Three Little Girls Put Gender-Stereotyping Ads in Their Place in New Spot for Toy Company

Did I love my Barbies and baby dolls and princess storybooks as a little girl? Yes, I did. But I also grew up on a farm as the daughter of a painting contractor, so I spent a great deal of time learning to build things and being fascinated by tools (my favorite Christmas gift when I was in middle school was my very own Swiss Army knife). So, I’ve always been well aware (as most girls are) that females of the species have varied interests and abilities.

The people marketing toys to young girls, however, have never quite seemed to figure that out.

Enter game developer Debbie Sterling, who set out to change all that last year when she designed GoldieBlox, a construction-themed board game designed to combine young girls’ love of reading and characters with the engineering aspect of toys typically geared toward boys. Now, the holiday promotion spot for the game is calling out all the sugar-spice-and-everything-pink ads that inevitably flood the airwaves around the holidays.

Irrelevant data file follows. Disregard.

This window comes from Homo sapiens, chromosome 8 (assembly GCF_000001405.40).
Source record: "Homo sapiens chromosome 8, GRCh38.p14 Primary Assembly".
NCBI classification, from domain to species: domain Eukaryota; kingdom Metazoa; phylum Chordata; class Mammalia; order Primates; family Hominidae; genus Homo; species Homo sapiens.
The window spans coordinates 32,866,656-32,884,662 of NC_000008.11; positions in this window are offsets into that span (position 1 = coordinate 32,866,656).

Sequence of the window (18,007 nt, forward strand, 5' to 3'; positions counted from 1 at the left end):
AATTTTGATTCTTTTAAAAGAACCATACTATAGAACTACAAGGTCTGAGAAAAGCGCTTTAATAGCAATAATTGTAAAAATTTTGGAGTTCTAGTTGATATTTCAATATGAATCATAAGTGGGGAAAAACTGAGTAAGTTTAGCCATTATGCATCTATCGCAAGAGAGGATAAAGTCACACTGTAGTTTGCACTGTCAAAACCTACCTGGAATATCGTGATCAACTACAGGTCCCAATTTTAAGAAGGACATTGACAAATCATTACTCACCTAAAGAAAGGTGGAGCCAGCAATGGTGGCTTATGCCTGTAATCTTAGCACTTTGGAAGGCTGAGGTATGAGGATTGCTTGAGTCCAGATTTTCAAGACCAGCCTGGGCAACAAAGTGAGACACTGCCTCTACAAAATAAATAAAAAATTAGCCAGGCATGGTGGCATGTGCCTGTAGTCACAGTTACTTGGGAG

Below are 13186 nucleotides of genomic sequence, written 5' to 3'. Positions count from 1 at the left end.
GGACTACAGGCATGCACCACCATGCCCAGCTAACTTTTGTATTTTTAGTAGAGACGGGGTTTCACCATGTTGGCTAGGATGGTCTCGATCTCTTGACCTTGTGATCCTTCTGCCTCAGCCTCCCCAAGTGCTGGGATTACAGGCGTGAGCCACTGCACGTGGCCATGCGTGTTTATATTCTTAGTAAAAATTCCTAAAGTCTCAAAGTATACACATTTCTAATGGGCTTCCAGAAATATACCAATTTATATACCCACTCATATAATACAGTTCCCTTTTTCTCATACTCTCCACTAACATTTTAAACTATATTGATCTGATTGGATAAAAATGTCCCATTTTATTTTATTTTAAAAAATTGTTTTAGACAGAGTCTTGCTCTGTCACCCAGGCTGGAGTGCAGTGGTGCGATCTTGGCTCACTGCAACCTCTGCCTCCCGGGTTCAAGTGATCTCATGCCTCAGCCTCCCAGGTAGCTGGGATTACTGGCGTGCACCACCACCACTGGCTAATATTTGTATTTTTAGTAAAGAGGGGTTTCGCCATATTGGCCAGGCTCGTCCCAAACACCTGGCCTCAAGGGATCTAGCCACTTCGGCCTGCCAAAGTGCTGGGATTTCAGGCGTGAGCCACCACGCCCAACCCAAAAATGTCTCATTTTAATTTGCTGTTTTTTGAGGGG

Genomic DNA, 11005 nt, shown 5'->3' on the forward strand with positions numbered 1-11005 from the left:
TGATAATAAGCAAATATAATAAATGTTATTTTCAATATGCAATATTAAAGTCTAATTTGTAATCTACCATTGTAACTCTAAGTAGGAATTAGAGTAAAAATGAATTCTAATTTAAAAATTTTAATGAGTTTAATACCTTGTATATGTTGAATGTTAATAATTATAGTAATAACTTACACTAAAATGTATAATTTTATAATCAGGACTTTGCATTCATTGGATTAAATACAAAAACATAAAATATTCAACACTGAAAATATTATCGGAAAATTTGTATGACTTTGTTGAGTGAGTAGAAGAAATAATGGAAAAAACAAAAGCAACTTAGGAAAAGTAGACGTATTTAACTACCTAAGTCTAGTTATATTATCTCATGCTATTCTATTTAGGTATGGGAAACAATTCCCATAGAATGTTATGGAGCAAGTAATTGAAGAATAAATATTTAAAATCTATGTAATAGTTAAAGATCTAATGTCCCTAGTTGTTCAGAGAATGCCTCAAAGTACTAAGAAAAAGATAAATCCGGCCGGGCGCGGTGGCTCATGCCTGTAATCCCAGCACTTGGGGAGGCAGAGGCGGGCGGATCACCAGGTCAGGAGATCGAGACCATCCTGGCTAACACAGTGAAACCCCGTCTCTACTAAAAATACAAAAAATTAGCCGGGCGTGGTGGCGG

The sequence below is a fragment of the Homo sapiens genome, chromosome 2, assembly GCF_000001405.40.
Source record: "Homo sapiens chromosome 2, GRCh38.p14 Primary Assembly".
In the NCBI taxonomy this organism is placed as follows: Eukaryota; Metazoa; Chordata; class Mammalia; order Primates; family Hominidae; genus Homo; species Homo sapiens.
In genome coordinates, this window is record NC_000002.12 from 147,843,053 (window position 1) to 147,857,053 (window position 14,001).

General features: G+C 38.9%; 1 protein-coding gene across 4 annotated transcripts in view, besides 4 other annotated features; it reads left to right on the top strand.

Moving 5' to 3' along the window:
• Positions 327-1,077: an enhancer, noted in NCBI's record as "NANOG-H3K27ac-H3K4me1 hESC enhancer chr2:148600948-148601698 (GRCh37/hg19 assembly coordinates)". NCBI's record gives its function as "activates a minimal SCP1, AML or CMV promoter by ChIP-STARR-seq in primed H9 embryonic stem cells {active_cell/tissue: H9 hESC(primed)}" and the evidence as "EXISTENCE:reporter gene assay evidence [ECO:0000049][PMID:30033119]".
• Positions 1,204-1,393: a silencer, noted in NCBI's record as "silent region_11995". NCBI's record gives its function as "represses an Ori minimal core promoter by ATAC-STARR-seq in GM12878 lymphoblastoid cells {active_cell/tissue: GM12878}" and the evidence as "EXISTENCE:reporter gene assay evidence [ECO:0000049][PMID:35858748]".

I watched with glee as the ad turned both the “girl toy” stereotype and The Beastie Boys’ song “Girls” on their respective heads. While the original 80’s tune had lyrics like these: “Girls – to do the dishes/Girls – to clean up my room/Girls – to do the laundry/Girls – and in the bathroom,” the re-imagined version goes like this: “It’s time to change/We deserve to see a range/’Cause all our toys look just the same/And we would like to use our brains.”

While it would be great to someday see the same construction and science-based toys being marketed to girls and boys, this is a phenomenal, amusing, and on-point step in the right direction. Bravo! And with GoldieBlox being one of four companies in the running for a free Super Bowl ad paid for by Intuit as part of a small-business contest, we may soon get to see what the company’s message could do on an even larger scale.

In the meantime, I hope you enjoy this video as much as I did: